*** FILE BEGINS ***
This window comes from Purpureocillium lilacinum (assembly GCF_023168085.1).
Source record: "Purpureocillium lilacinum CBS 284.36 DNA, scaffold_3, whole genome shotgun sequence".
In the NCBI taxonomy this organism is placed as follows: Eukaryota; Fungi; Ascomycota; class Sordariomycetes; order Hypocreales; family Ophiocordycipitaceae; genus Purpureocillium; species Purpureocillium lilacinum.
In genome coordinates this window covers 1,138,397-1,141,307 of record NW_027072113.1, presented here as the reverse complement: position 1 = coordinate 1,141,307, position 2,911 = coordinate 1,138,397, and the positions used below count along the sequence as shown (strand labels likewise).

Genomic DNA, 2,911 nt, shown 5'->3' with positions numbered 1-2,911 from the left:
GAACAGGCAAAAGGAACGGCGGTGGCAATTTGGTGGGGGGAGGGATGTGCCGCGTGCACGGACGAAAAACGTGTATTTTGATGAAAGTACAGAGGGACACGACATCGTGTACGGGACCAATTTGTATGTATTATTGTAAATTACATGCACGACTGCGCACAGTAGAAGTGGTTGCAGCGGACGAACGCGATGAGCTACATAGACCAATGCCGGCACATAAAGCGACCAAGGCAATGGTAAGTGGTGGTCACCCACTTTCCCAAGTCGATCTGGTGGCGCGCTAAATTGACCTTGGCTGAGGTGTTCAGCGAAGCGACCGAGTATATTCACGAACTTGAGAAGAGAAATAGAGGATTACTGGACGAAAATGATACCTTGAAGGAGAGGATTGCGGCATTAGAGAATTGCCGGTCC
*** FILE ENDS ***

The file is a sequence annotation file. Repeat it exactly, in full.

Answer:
This window comes from Purpureocillium lilacinum (assembly GCF_023168085.1).
Source record: "Purpureocillium lilacinum CBS 284.36 DNA, scaffold_3, whole genome shotgun sequence".
In the NCBI taxonomy this organism is placed as follows: Eukaryota; Fungi; Ascomycota; class Sordariomycetes; order Hypocreales; family Ophiocordycipitaceae; genus Purpureocillium; species Purpureocillium lilacinum.
In genome coordinates this window covers 1,138,397-1,141,307 of record NW_027072113.1, presented here as the reverse complement: position 1 = coordinate 1,141,307, position 2,911 = coordinate 1,138,397, and the positions used below count along the sequence as shown (strand labels likewise).

Genomic DNA, 2,911 nt, shown 5'->3' with positions numbered 1-2,911 from the left:
GAACAGGCAAAAGGAACGGCGGTGGCAATTTGGTGGGGGGAGGGATGTGCCGCGTGCACGGACGAAAAACGTGTATTTTGATGAAAGTACAGAGGGACACGACATCGTGTACGGGACCAATTTGTATGTATTATTGTAAATTACATGCACGACTGCGCACAGTAGAAGTGGTTGCAGCGGACGAACGCGATGAGCTACATAGACCAATGCCGGCACATAAAGCGACCAAGGCAATGGTAAGTGGTGGTCACCCACTTTCCCAAGTCGATCTGGTGGCGCGCTAAATTGACCTTGGCTGAGGTGTTCAGCGAAGCGACCGAGTATATTCACGAACTTGAGAAGAGAAATAGAGGATTACTGGACGAAAATGATACCTTGAAGGAGAGGATTGCGGCATTAGAGAATTGCCGGTCC